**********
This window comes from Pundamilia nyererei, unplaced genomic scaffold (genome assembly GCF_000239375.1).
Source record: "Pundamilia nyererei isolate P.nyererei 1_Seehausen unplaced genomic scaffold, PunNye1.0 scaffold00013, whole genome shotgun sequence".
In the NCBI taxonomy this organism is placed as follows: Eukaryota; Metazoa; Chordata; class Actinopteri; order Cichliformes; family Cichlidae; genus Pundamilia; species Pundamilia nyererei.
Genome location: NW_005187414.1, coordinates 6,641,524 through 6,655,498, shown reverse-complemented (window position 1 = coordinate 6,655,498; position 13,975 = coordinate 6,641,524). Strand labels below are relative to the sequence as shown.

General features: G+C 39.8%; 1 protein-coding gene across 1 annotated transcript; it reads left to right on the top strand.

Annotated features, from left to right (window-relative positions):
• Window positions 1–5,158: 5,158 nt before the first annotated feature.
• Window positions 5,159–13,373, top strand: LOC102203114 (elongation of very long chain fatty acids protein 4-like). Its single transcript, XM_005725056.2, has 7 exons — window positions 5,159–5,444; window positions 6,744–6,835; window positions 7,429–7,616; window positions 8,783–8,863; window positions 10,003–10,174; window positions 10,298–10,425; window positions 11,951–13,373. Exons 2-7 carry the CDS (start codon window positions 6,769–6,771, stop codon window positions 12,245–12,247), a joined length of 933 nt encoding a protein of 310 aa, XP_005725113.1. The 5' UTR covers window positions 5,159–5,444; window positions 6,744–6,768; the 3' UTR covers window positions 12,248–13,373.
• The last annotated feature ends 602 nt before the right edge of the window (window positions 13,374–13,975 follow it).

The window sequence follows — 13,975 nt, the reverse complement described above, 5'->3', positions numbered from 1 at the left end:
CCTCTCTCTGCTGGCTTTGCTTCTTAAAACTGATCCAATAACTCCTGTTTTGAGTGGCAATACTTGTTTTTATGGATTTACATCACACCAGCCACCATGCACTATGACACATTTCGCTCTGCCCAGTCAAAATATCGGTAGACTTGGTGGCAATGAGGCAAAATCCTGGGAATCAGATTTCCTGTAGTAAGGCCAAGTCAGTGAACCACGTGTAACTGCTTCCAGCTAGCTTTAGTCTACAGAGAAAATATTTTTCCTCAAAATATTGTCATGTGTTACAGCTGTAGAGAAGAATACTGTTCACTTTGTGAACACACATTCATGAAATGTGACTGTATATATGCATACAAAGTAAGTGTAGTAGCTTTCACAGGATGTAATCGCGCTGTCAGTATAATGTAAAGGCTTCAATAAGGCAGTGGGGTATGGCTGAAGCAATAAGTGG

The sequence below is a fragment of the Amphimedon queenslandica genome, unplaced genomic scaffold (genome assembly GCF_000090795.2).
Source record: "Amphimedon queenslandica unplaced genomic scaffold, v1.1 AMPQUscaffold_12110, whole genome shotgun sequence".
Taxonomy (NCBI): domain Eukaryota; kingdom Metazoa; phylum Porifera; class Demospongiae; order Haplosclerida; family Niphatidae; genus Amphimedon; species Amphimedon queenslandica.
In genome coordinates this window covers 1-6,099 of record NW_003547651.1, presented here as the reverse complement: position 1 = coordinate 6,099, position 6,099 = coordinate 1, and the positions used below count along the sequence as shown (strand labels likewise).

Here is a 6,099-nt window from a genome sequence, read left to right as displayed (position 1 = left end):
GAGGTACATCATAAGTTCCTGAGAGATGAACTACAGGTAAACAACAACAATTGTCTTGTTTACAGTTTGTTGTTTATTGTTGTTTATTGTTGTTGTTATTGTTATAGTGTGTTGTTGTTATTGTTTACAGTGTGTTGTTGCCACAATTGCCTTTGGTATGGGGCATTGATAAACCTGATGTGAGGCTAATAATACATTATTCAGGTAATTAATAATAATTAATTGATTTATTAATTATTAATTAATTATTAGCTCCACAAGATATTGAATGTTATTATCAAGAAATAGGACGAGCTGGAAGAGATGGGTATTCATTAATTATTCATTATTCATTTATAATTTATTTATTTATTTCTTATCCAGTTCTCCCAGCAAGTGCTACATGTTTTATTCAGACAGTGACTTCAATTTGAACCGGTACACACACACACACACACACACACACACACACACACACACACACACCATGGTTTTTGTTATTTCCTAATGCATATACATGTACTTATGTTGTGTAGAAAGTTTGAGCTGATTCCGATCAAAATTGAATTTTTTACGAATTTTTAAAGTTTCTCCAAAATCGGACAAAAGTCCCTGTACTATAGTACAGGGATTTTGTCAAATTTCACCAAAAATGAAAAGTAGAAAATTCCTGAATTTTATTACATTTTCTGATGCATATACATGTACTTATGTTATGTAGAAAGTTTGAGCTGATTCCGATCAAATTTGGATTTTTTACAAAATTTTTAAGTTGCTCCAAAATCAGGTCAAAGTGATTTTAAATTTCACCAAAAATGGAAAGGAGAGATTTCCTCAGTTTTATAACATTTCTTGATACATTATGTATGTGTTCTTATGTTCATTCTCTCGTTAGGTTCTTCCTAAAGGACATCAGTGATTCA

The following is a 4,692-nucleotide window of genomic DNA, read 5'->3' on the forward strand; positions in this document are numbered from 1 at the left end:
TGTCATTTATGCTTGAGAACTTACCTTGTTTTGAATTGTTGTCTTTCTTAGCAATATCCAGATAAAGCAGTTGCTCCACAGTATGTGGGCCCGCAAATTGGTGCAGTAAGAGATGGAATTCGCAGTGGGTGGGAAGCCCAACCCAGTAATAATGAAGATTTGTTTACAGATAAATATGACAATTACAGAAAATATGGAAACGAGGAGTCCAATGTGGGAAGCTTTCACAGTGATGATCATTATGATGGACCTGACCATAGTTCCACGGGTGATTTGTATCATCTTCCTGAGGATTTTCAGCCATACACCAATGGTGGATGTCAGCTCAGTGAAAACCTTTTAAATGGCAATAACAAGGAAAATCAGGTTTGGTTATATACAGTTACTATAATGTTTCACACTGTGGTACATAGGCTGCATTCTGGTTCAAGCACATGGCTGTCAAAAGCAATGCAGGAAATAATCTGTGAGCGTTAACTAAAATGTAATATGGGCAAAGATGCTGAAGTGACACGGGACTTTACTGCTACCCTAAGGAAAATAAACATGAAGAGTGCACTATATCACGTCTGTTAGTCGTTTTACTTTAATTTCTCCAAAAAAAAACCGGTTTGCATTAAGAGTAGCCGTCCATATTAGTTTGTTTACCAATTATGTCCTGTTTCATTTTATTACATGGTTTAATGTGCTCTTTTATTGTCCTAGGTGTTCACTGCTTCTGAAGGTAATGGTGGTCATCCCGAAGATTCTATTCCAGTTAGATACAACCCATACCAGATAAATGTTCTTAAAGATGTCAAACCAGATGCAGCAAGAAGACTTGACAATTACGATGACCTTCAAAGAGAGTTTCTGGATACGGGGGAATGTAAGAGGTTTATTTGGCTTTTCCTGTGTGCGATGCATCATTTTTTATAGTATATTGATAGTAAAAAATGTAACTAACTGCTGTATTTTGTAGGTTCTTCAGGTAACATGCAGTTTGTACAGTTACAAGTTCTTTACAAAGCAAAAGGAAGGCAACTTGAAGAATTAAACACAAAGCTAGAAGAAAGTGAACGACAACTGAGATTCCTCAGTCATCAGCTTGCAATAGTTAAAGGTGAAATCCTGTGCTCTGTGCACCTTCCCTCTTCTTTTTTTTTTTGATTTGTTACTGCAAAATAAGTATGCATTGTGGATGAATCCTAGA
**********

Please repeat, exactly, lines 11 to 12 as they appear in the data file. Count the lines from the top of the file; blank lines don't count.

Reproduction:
CCTCTCTCTGCTGGCTTTGCTTCTTAAAACTGATCCAATAACTCCTGTTTTGAGTGGCAATACTTGTTTTTATGGATTTACATCACACCAGCCACCATGCACTATGACACATTTCGCTCTGCCCAGTCAAAATATCGGTAGACTTGGTGGCAATGAGGCAAAATCCTGGGAATCAGATTTCCTGTAGTAAGGCCAAGTCAGTGAACCACGTGTAACTGCTTCCAGCTAGCTTTAGTCTACAGAGAAAATATTTTTCCTCAAAATATTGTCATGTGTTACAGCTGTAGAGAAGAATACTGTTCACTTTGTGAACACACATTCATGAAATGTGACTGTATATATGCATACAAAGTAAGTGTAGTAGCTTTCACAGGATGTAATCGCGCTGTCAGTATAATGTAAAGGCTTCAATAAGGCAGTGGGGTATGGCTGAAGCAATAAGTGG

The sequence below is a fragment of the Amphimedon queenslandica genome, unplaced genomic scaffold (genome assembly GCF_000090795.2).